Thursday, 25 November 2010

Mr Moskeeto - PS2

Mr Moskeeto is a charming little game and one of those quirky little oddities which could only come from the Japanese gaming industry.

Released as Ka in Japan back in 2001, the little blood-sucking mosquito buzzed across to Europe the following year.

The game gave you control over the titular character, who found himself trapped in the Yamada family household. To survive, the player had to guide the big-eyed bug around the large and varied rooms attacking the human inhabitants and drinking their blood.

Tiny hearts and containers were secreted away throughout the Yamada's residence, and with no time limit, the player was free to explore the interesting abode.

Unfortunately for Mr Moskeeto - and for a large chunk of the gaming community - the lighter blighter’s adventures failed to sell in the West and he was swatted away without a second thought.

I picked the game up a few months after its European release. Lying on a dusty shelf in my local indie game store, I was intrigued by the three silly screenshots on the back and the quote: “Watch as the family’s relationship alters as they take their irritation out on each other.”

However, somewhere down the years, I lost the disc and subsequently forgot all about the little buzzing menace. But I recently found someone selling the game for a good price and my copy dropped through the letterbox this morning. Gran Turismo 5 and Assassin’s Creed: Brotherhood were cast aside as I took a nostalgic trip back through the Yamadas' lives once again.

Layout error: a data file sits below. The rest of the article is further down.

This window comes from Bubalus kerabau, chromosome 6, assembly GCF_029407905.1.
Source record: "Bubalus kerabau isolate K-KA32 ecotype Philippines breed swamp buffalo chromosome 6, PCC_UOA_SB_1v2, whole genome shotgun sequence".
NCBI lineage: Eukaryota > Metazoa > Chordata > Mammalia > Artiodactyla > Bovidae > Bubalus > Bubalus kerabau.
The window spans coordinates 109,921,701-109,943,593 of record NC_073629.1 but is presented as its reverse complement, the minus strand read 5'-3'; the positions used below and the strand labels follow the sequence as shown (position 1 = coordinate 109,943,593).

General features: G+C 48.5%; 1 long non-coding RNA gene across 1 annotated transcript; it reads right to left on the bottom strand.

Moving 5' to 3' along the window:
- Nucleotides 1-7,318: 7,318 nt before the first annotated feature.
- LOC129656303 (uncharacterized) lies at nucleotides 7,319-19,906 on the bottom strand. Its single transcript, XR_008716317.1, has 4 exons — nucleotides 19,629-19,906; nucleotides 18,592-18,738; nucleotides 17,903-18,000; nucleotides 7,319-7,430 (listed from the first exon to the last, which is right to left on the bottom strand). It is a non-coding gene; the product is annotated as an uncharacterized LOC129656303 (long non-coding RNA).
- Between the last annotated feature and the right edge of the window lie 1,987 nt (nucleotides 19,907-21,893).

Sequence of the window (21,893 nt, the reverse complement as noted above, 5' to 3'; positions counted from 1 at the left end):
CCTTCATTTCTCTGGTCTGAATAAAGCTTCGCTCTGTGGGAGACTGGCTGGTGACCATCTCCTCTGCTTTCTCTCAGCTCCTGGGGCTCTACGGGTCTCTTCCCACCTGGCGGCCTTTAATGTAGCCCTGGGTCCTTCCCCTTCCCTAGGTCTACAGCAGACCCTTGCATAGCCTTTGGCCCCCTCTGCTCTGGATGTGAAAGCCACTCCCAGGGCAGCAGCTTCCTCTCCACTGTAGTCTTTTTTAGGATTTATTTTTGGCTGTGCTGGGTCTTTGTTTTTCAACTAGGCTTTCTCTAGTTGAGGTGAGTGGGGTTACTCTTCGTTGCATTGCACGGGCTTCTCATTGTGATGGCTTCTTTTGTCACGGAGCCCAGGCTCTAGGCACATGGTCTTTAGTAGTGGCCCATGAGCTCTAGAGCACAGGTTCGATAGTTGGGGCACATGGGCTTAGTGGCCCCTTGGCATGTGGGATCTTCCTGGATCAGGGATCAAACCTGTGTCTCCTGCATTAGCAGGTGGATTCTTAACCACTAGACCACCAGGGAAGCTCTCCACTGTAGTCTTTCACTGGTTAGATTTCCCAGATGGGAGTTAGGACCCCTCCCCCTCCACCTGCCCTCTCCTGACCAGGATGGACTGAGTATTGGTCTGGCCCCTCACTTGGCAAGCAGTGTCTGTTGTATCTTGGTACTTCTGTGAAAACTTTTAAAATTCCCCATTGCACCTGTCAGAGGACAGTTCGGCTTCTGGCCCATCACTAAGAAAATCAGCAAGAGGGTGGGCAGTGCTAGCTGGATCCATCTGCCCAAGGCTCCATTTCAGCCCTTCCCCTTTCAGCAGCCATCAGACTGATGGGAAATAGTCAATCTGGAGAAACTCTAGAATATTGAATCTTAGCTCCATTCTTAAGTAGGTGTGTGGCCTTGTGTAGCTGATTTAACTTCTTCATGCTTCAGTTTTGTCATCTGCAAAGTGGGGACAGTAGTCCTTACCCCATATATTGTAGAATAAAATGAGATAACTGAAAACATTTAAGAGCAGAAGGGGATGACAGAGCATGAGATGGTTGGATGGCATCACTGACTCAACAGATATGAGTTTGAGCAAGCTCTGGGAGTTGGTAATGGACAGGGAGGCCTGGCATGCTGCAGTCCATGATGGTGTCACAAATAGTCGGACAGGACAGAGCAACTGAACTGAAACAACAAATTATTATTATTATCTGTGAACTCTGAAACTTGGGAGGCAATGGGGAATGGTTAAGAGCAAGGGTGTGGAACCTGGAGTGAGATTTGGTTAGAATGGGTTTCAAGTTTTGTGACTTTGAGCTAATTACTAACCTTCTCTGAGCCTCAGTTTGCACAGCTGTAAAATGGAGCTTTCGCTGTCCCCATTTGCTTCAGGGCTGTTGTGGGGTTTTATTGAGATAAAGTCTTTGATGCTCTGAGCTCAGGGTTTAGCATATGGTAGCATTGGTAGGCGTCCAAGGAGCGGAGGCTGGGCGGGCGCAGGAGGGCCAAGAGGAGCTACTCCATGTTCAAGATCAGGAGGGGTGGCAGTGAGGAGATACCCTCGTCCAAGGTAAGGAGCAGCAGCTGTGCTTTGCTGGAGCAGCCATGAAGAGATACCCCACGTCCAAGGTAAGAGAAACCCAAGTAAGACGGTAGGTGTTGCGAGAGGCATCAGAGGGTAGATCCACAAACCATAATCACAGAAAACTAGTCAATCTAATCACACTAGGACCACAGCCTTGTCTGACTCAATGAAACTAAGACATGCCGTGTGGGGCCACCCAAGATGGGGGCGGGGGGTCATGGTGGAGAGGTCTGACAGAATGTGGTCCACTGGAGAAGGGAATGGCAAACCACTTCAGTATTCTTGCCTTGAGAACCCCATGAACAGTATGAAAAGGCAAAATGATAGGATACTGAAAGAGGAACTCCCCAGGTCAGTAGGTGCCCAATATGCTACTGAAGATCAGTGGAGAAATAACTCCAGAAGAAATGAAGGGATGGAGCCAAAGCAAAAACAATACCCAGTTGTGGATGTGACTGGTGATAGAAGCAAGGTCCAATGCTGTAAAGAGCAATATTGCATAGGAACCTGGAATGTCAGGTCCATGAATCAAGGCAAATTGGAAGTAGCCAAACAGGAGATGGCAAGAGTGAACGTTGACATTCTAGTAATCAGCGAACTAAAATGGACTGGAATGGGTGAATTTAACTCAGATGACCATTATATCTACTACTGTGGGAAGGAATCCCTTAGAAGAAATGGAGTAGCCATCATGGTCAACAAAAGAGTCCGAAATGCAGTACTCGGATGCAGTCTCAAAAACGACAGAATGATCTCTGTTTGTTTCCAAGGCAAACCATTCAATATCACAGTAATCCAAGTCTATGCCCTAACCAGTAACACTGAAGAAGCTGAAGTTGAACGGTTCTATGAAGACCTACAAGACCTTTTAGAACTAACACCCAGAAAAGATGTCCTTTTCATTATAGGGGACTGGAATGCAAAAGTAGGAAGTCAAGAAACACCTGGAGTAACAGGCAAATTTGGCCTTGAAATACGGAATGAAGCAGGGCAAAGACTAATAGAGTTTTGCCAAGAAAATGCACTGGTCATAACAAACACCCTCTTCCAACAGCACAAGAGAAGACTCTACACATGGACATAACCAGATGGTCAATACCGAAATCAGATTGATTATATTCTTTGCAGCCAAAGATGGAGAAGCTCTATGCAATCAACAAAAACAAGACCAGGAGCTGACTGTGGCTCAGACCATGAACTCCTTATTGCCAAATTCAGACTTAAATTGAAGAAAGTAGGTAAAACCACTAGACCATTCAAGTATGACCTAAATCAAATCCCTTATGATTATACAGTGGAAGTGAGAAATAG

It still plays well, although Mr Moskeeto’s flying can be a little janky at times, while the camera angles can cause a few problems.

Part of the game’s charm was down to the environments. At eight years old, it’s no surprise to find the muddy textures haven’t held up particularly well, but it is still fun buzzing through the house watching the family go through their daily routines. The soundtrack, too, is simply wonderful, with a nice selection of funky tunes to give the game a lovely atmosphere.

Distracting family members by turning on the stereo, switching off lights and messing with the TV remote still feels great, while the act of attacking weak spots on the family’s body parts is handled remarkably well.

Once zoned in on the target area, a quick press down on the right stick causes Mr Moskeeto to latch on to a bare patch of skin. Then it’s a case of carefully rotating the stick to draw the blood. Do it quickly or too slowly and the victim will react angrily to your presence.

Should this happen, Mr Moskeeto has to attack pressure points on the humans to calm them down. It’s beautifully handled and it’s such a shame the game didn’t receive the love it deserved back in 2002.

Mr Moskeeto is definitely one of my favourite Japanese games from the last generation of consoles. It’s quirky, a genuine joy to play and I would urge anyone with a PS2 to track the game down.

Screenshots are hard to come by, so here's a look at the opening level, which gives an indication of how the game plays:

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